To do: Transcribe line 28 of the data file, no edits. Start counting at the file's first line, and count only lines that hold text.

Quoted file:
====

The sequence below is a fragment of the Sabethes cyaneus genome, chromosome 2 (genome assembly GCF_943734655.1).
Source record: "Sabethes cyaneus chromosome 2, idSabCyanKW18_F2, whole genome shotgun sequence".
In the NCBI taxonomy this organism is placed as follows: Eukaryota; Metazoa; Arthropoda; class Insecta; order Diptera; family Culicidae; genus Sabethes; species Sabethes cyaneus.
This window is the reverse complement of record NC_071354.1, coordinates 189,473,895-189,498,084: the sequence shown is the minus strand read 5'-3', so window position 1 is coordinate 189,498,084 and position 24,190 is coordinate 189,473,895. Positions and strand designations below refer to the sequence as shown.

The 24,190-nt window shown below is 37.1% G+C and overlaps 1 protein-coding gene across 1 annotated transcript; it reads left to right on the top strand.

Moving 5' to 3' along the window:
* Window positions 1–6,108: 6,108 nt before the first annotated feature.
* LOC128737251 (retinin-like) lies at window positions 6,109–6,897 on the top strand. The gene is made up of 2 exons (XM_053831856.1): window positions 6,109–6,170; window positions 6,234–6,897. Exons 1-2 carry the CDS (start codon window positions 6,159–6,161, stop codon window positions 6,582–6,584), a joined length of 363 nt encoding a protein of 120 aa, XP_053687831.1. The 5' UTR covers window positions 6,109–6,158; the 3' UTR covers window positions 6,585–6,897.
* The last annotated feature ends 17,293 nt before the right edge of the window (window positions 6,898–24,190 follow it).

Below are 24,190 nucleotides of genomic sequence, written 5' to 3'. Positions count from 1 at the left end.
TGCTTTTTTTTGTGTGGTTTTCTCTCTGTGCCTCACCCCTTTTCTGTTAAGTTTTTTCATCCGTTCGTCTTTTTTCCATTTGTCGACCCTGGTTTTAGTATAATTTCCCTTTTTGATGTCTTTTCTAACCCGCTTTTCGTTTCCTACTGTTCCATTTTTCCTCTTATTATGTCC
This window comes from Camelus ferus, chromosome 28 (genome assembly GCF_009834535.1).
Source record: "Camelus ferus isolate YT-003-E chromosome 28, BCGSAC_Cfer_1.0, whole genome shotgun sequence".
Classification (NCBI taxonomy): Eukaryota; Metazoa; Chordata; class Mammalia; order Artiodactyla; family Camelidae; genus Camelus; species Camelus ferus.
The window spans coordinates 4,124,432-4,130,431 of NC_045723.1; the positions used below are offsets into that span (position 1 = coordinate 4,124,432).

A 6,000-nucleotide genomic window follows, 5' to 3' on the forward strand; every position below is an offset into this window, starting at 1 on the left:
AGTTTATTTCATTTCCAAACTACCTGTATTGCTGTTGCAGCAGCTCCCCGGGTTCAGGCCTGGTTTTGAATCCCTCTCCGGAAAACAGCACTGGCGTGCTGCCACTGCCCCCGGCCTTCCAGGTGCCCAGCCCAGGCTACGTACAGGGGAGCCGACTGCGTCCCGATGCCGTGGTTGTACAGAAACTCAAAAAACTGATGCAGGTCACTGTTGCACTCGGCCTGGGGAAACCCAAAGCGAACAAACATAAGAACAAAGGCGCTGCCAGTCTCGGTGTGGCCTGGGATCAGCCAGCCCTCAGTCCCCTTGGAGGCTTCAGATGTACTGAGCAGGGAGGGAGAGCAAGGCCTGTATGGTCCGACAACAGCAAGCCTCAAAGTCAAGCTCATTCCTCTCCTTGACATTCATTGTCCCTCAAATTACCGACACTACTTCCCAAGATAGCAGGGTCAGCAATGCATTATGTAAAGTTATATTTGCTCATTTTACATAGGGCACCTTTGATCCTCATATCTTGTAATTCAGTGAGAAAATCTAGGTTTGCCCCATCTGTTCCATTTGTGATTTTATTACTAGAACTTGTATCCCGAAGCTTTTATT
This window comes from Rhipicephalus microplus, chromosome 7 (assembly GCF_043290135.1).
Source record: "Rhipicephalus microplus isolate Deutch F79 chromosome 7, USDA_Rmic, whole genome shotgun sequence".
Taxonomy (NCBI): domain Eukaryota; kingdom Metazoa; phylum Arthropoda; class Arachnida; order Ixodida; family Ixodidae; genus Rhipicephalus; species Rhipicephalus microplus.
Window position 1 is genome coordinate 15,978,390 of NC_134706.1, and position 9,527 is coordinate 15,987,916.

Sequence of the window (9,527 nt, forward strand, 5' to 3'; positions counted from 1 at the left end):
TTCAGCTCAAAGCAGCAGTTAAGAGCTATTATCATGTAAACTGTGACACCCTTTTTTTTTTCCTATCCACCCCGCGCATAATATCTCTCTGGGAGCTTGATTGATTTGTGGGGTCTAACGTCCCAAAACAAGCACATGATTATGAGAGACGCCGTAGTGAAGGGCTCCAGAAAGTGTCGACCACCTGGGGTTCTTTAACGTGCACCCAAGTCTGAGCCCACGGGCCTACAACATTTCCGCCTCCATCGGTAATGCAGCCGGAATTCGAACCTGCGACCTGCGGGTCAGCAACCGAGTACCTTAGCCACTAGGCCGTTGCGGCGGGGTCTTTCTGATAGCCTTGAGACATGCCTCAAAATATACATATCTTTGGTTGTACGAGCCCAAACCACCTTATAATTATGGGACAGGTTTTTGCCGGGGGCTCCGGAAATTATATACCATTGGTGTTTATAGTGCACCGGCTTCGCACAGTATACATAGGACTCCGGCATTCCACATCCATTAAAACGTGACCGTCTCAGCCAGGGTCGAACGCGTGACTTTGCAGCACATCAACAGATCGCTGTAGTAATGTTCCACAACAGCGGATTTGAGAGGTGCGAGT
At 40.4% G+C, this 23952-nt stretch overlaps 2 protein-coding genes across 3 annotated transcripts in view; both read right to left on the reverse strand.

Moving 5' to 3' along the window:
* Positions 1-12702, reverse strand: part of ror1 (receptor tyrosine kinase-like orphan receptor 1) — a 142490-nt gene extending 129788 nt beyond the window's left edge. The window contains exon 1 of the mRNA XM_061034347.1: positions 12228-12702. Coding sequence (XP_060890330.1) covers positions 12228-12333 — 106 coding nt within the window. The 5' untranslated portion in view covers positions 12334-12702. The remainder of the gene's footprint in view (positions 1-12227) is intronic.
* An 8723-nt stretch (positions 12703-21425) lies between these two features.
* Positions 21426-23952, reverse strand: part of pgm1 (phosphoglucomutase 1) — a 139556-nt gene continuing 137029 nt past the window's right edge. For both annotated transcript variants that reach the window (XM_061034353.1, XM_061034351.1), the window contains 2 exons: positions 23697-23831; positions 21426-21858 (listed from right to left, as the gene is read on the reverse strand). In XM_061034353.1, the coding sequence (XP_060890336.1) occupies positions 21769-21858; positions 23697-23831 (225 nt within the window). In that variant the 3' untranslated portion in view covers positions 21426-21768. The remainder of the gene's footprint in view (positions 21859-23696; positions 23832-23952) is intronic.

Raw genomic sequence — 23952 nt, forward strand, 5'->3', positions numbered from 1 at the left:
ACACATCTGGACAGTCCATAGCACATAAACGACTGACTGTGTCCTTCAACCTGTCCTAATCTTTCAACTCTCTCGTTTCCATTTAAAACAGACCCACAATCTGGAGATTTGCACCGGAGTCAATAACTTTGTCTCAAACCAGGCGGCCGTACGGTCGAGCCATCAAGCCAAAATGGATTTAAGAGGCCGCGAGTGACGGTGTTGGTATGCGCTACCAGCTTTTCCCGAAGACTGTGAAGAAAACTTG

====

* Positions 21426-23952, reverse strand: part of pgm1 (phosphoglucomutase 1) — a 139556-nt gene continuing 137029 nt past the window's right edge. For both annotated transcript variants that reach the window (XM_061034353.1, XM_061034351.1), the window contains 2 exons: positions 23697-23831; positions 21426-21858 (listed from right to left, as the gene is read on the reverse strand). In XM_061034353.1, the coding sequence (XP_060890336.1) occupies positions 21769-21858; positions 23697-23831 (225 nt within the window). In that variant the 3' untranslated portion in view covers positions 21426-21768. The remainder of the gene's footprint in view (positions 21859-23696; positions 23832-23952) is intronic.